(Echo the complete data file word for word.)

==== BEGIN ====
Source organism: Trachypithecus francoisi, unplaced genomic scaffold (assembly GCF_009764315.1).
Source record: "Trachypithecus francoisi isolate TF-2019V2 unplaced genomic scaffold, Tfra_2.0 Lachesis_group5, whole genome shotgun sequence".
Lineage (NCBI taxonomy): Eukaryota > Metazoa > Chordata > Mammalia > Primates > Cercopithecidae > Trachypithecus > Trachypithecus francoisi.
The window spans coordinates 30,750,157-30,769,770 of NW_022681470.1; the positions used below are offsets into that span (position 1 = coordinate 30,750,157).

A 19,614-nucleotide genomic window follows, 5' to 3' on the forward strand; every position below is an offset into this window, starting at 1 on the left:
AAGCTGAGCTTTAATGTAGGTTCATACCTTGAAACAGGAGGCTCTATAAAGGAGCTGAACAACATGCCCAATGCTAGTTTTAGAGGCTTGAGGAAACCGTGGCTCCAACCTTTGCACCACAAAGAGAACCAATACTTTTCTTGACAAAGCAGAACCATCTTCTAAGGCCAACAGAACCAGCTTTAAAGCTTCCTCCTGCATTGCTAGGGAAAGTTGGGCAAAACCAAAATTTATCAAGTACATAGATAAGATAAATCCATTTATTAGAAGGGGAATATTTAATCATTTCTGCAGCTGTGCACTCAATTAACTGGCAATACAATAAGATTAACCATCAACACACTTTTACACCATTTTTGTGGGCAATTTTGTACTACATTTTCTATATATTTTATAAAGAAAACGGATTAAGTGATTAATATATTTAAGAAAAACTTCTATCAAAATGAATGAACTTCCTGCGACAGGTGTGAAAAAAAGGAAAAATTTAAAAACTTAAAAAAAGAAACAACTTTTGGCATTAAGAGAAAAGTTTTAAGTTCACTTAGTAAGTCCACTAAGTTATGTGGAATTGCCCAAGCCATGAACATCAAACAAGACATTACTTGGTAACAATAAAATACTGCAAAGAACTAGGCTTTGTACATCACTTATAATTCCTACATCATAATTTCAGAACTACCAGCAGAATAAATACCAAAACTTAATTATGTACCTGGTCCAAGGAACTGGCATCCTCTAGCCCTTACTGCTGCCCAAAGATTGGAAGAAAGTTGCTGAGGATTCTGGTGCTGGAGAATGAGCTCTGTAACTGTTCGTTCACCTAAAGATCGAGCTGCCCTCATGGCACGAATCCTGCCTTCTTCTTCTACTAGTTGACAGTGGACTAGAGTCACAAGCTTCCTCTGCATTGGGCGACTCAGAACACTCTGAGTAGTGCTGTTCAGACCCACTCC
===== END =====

Source organism: Trachypithecus francoisi, unplaced genomic scaffold (assembly GCF_009764315.1).
Source record: "Trachypithecus francoisi isolate TF-2019V2 unplaced genomic scaffold, Tfra_2.0 Lachesis_group5, whole genome shotgun sequence".
Lineage (NCBI taxonomy): Eukaryota > Metazoa > Chordata > Mammalia > Primates > Cercopithecidae > Trachypithecus > Trachypithecus francoisi.
The window spans coordinates 30,750,157-30,769,770 of NW_022681470.1; the positions used below are offsets into that span (position 1 = coordinate 30,750,157).

A 19,614-nucleotide genomic window follows, 5' to 3' on the forward strand; every position below is an offset into this window, starting at 1 on the left:
AAGCTGAGCTTTAATGTAGGTTCATACCTTGAAACAGGAGGCTCTATAAAGGAGCTGAACAACATGCCCAATGCTAGTTTTAGAGGCTTGAGGAAACCGTGGCTCCAACCTTTGCACCACAAAGAGAACCAATACTTTTCTTGACAAAGCAGAACCATCTTCTAAGGCCAACAGAACCAGCTTTAAAGCTTCCTCCTGCATTGCTAGGGAAAGTTGGGCAAAACCAAAATTTATCAAGTACATAGATAAGATAAATCCATTTATTAGAAGGGGAATATTTAATCATTTCTGCAGCTGTGCACTCAATTAACTGGCAATACAATAAGATTAACCATCAACACACTTTTACACCATTTTTGTGGGCAATTTTGTACTACATTTTCTATATATTTTATAAAGAAAACGGATTAAGTGATTAATATATTTAAGAAAAACTTCTATCAAAATGAATGAACTTCCTGCGACAGGTGTGAAAAAAAGGAAAAATTTAAAAACTTAAAAAAAGAAACAACTTTTGGCATTAAGAGAAAAGTTTTAAGTTCACTTAGTAAGTCCACTAAGTTATGTGGAATTGCCCAAGCCATGAACATCAAACAAGACATTACTTGGTAACAATAAAATACTGCAAAGAACTAGGCTTTGTACATCACTTATAATTCCTACATCATAATTTCAGAACTACCAGCAGAATAAATACCAAAACTTAATTATGTACCTGGTCCAAGGAACTGGCATCCTCTAGCCCTTACTGCTGCCCAAAGATTGGAAGAAAGTTGCTGAGGATTCTGGTGCTGGAGAATGAGCTCTGTAACTGTTCGTTCACCTAAAGATCGAGCTGCCCTCATGGCACGAATCCTGCCTTCTTCTTCTACTAGTTGACAGTGGACTAGAGTCACAAGCTTCCTCTGCATTGGGCGACTCAGAACACTCTGAGTAGTGCTGTTCAGACCCACTCC